CHAPTER XIII 'The Last Time' Levelsound Music (2005 CDS)

Five piece from Bristol (UK), home to the magnificent Undercut and Chapter XIII are well worthy checking out. This single will appeal to those who enjoy atmospheric goth tinged metal but thankfully not the cut 'n' paste female fronted bands who are currently flooding the market. It even has a hint of Led Zep in the arrangements. Very good song and I am going to track down more about this band. ****½

Reviewer: Jason Ritchie

HEY NEGRITA 'Old Britannia' (2005 CDS)

This is the second single lifted form the band's debut album 'We Are Catfish'. The music is folk with a tinge of country, especially on 'Old Britannia', which to me sounds like the Divine Comedy doing a southern rock ballad! 'Down the River' is a very gentle acoustic based number, again with a southern rock hint and Widespread Panic comes to mind sound wise. Not a bad little collection of tunes and Hey Negrita at least have there own sound and some wonderful harmony vocals. ***½

Reviewer: Jason Ritchie

CIRCUS NORMAL 'Circus Normal EP' (CDS 2005)

Welsh rockers who have been gaining some favourable reviews but for me they sound a tad too derivative with their blues based rock. Nothing really leaps out at you bar 'Ride', the slower song on this EP. Maybe good for some but I'll pass… **½

Reviewer: Jason Ritchie

SILVER SUN 'Immediate' (2005 CDS)

Silver Sun are definitely a band to investigate further especially if you enjoy the music of bands like Jackdaw 4, latter day XTC, Farrah and Cheap Trick. 'Immediate' is ultra catchy quirky pop rock, very melodic and some gorgeous harmonies on the choruses. 'Dance With Me' is a rock 'n' roll based stomper and one to dance madly around the place to! The third track on here 'Sweet Baby' sounds like Buddy Holly meets Weezer!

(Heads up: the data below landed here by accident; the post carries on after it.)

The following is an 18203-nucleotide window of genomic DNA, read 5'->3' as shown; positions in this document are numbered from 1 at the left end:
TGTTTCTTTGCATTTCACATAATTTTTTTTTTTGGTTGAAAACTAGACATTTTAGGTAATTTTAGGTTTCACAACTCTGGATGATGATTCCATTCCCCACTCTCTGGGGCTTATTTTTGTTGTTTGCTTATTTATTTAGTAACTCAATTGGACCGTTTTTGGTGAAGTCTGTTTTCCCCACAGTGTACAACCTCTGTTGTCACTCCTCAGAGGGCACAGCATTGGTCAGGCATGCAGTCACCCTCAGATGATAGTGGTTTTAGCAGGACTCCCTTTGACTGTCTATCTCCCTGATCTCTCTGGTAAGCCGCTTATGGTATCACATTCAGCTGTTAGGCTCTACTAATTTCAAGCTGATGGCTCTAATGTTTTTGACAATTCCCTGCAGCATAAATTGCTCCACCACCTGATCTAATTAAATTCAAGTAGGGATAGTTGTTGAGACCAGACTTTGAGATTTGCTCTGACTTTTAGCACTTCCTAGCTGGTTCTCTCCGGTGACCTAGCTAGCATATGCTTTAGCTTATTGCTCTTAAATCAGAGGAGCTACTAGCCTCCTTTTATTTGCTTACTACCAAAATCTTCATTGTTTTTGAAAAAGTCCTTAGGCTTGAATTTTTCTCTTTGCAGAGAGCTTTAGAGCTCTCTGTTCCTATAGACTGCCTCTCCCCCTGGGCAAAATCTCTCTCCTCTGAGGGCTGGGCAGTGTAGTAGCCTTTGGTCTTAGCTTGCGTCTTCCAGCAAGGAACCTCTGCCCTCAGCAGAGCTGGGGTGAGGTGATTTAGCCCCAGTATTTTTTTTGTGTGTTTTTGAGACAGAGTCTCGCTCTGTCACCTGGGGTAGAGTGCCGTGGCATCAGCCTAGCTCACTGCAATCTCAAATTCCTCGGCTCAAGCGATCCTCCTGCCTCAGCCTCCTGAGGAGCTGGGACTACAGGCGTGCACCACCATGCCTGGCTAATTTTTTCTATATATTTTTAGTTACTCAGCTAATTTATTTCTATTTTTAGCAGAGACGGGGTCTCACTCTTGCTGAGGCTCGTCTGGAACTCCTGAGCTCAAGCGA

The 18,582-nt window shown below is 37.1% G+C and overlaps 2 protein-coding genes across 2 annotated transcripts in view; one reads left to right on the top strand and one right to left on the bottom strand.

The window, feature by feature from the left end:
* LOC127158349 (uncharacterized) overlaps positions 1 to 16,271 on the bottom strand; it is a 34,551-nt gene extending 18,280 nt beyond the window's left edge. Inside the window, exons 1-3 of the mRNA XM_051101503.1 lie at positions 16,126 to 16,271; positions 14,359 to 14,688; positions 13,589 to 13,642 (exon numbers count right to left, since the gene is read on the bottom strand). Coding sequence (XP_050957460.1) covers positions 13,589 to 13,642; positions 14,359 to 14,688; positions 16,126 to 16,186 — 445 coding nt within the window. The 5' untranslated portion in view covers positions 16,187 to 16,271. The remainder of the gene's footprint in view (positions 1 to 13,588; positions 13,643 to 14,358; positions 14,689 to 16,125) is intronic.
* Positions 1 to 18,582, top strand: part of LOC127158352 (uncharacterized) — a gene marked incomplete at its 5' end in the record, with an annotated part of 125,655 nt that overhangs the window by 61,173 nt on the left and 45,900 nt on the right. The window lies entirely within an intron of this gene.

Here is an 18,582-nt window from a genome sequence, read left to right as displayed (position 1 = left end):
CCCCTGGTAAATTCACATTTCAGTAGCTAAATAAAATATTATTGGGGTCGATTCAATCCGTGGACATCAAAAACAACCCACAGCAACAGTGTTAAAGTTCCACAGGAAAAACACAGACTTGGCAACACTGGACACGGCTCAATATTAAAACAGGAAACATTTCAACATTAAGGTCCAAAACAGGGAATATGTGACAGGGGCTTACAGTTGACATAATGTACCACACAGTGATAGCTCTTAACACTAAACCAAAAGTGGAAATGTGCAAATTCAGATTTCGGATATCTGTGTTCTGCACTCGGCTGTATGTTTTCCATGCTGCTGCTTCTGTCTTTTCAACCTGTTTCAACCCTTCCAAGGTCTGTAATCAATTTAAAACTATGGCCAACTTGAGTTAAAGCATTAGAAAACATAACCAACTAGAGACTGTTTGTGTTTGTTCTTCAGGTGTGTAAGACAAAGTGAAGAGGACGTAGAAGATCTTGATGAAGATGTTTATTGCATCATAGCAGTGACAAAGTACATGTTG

Great stuff and a band who will have a bright future given that lucky break. ****

Reviewer : Jason Ritchie

GIRLSCHOOL 'Emergency'/'London' (Download only 2005)

This is a 25th anniversary re-recording of their classic 'Emergency' and it is downloadable only! Girlschool have certainly had a rollercoaster career and they are finally getting the credit they so richly deserve. Worth a download as proceeds go top the Essex Air Ambulance and you can catch them supporting Motorhead in the UK right now. ****

Reviewer: Jason Ritchie

KORN Twisted Transistor Virgin (2005 CDS)

Marilyn Manson-esque industrial-tinged metal that is actually rather good.

This song is no-doubt designed for the drunken metal dancing masses and is sure to be hit at metal clubs world-wide.

It's catchy with great choruses and rather likeable. Consider this is coming from someone who never liked Korn that is meant to be high-praise indeed.

It seems the departure of "Head" for the God squad has been the kick up the arse the band needed.


Reviewer: Marty Dodge

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THE CONWAY STORY Photogenic IRL (2005 CDS)

On occasion a reviewer finds himself more keen on the b-side than the a-side. This is one such case.

The former is whiney indy rock track that really does not ever get going and is a wee bit dull at times.

The mellow of acoustic 'October' has far more impact as it demonstrates this lot can play, write a cracking tune and the lead singer has a pretty decent voice. The violin is a nice touch as well.


Reviewer: Marty Dodge

***** Out of this world | **** Pretty damn fine |
*** OK, approach with caution unless you are a fan |
** Instant bargain bin fodder | * Ugly. Just ugly